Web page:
Political backlash over graphic Planned Parenthood videos is likely to keep building over the August congressional recess -- and could even lead to a new government shutdown stand-off later this year, as conservatives threaten to oppose any budget bill that funds the abortion provider.
In the Senate, GOP leaders are devoting their final legislative week ahead of the break to a bill that would eliminate taxpayer funding of the controversial women's health provider, which offers abortion and other services.
Activists hope the undercover videos -- in which Planned Parenthood employees appear to casually discuss harvesting organs from aborted fetuses -- will embolden Republicans even as some in the party have sought to turn down the dial on social issues ahead of next year's elections.
"The ease with which they talk about the unborn child being used for their own gains is disturbing, and should cause even the most hardened abortion activist to face the grisly reality of abortion," said Carol Tobias, National Right to Life president. "It's time to put a stop to this brutality and enact laws that will protect unborn children."
With 54 members in their caucus, Senate Republican leaders will have a tough, if not impossible, time garnering the necessary 60 votes to advance the Planned Parenthood bill. Freshman Sen. Joni Ernst, who led a caucus working group on the issue, pitched their proposal as a nonpartisan measure that strips a political lobby of taxpayer funds while preserving support for community health centers that don't offer abortion services.
"What we are talking about is human life," the Iowa Republican told reporters at a press conference.
But even if next week's Senate gambit is unsuccessful, a new effort by Tea Party-backed House members suggests the Planned Parenthood controversy isn't going anywhere and could lead to a budget showdown in the fall.
While the House didn't act before skipping town for the recess, a group of 18 conservatives already has threatened to block any spending bill that includes cash for the group.
"Please know that we cannot and will not support any funding resolution -- an appropriations bill, an omnibus package, a continuing resolution, or otherwise -- that contains any funding for Planned Parenthood, including mandatory funding streams," Rep. Mick Mulvaney, a South Carolina Republican, and 17 other members wrote in a letter to House Republican leaders this week.
To avert a partial government shutdown, the Republican-led Congress must approve a new government funding bill by Oct. 1. The last time Congress failed to do so was 2013.
But as the GOP seeks to turn up the heat on Planned Parenthood's allies in Congress, Democratic leaders seem to have a message for them: Bring it on.
"No matter how you package it, it's an attack on women," Senate Democratic Leader Harry Reid said of the defunding legislation Wednesday. "Indirectly, it's an attack on my daughter, my wife, my granddaughters directly."
The Nevada Democrat told reporters he didn't believe Planned Parenthood -- which receives more than $500 million from federal and state budgets each year -- had broken any laws. Beyond that, attacks on the abortion provider fit nicely into the "war on women" narrative pushed by many Hill Democrats, who dismissed the videos as heavily edited products of a partisan organization. (They were released by a group known as the Center for Medical Progress.)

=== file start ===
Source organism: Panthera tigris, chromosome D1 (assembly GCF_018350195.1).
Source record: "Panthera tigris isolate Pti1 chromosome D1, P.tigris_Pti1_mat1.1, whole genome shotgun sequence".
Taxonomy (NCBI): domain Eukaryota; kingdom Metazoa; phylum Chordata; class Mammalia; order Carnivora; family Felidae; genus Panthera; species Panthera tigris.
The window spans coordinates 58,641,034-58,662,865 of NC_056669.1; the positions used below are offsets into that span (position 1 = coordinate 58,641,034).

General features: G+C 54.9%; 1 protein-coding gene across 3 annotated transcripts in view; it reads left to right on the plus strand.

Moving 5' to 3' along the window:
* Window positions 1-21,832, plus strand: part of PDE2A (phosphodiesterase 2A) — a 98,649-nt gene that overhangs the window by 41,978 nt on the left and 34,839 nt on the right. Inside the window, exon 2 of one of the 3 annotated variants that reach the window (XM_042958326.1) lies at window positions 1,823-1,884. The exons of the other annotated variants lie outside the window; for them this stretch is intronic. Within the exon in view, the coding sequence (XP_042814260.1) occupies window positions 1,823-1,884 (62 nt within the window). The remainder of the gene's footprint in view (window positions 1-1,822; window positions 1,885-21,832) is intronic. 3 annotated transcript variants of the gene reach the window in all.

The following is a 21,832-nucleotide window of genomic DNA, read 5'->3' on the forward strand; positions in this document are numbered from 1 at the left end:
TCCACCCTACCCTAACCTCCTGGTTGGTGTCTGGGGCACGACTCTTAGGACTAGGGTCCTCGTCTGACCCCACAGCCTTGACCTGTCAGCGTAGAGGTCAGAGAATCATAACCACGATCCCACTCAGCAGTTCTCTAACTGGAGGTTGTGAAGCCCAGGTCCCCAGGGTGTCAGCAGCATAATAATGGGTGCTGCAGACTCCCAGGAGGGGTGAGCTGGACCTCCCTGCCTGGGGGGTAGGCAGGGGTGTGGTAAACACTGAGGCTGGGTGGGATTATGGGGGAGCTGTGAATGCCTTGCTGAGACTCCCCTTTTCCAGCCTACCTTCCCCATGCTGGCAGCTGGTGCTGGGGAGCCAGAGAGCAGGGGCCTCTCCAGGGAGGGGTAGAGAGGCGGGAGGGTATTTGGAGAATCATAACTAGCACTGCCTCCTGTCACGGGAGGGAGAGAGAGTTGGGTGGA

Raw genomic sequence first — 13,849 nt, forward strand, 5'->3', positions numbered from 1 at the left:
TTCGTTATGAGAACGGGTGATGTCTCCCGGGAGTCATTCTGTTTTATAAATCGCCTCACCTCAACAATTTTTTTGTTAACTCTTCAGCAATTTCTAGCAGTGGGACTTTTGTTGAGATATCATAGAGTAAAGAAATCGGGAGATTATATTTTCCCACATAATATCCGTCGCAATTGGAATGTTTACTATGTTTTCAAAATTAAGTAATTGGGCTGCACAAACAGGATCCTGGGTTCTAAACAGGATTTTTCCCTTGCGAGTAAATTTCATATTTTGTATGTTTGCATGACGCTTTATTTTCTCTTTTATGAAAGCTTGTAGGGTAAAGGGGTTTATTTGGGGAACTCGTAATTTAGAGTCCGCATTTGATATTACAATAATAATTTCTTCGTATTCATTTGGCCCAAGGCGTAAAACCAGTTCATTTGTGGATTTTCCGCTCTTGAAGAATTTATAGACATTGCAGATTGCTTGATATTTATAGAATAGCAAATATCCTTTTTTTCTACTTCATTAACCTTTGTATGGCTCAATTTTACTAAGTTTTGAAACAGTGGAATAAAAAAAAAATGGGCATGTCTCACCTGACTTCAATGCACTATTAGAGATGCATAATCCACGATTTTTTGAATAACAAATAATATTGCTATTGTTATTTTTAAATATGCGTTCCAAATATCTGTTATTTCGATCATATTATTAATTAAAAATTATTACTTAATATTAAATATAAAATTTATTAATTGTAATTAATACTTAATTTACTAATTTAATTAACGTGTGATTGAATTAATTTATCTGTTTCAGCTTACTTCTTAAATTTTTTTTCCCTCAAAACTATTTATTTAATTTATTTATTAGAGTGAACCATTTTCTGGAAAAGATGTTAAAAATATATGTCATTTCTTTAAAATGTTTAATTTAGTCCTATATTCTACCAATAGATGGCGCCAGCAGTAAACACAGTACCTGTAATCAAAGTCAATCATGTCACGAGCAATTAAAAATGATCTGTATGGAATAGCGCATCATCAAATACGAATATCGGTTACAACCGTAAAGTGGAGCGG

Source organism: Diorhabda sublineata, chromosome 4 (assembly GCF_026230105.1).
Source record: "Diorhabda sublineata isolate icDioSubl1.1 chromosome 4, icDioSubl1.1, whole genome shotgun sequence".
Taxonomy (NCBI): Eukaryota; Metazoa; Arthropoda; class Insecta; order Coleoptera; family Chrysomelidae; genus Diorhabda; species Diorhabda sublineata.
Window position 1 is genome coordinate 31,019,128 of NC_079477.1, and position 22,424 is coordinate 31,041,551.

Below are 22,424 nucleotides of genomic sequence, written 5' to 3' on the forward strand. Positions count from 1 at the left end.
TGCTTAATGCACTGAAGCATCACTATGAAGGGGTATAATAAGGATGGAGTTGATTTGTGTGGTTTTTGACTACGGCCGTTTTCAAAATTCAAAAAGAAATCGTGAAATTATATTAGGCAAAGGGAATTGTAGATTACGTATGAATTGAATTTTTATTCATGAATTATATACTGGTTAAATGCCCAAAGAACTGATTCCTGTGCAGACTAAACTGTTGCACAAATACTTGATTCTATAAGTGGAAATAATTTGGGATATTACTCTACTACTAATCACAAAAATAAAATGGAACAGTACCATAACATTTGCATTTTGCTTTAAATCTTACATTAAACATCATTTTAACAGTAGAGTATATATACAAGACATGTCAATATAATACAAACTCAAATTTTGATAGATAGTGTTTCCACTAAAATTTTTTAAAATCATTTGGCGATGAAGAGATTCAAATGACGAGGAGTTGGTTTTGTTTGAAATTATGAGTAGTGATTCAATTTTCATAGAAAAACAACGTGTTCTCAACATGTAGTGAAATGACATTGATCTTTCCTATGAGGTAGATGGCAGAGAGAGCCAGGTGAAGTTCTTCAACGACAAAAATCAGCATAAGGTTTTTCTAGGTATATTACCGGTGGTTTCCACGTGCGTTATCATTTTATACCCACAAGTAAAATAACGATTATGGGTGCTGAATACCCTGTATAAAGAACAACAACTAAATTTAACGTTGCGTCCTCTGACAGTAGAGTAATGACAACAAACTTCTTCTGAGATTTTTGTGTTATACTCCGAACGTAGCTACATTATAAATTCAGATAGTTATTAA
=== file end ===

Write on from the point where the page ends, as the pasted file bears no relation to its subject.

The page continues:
Yet the graphic conversations on tape are becoming hard for the party to ignore. Former Secretary of State Hillary Clinton, the Democratic presidential frontrunner, this week admitted she found the latest video "disturbing," though she praised Planned Parenthood's broader work.
Clinton's comments, made to the New Hampshire Union Leader, came days after just about every Republican White House hopeful weighed in on the controversy, with Sen. Rand Paul going so far as to call on the former New York senator to return donations she received from the traditional Democratic ally.
"Hillary Clinton's hands are stained by accepting this money, and she needs to immediately return every red cent she has received from Planned Parenthood employees," the Kentucky Republican said in a statement.
While the GOP's hard line on Planned Parenthood is hardly surprising, it comes as some party strategists have advised members to tread lightly on social issues so as to not turn off young and female voters, especially in purple and blue states.
One Republican apparently taking that advice to heart is Sen. Mark Kirk of Illinois, who told The Hill this week he doesn't plan to "cut access to basic health care and contraception for women, the majority of whom have no other resources."
For their part, Planned Parenthood officials are pushing back vigorously against what they've characterized as a right-wing smear campaign.
"These extremists created a fake business, made apparently misleading corporate filings and then used false government identifications to gain access to Planned Parenthood's medical and research staff with the agenda of secretly filming without consent -- then heavily edited the footage to make false and absurd assertions about our standards and services," Cecile Richards, president of the Planned Parenthood Federation of America, wrote in a Washington Post op-ed.
Capitol Attitude is a weekly column written by members of the Fox News Capitol Hill team. Their articles take you inside the halls of Congress, and cover the spectrum of policy issues being introduced, debated and voted on there.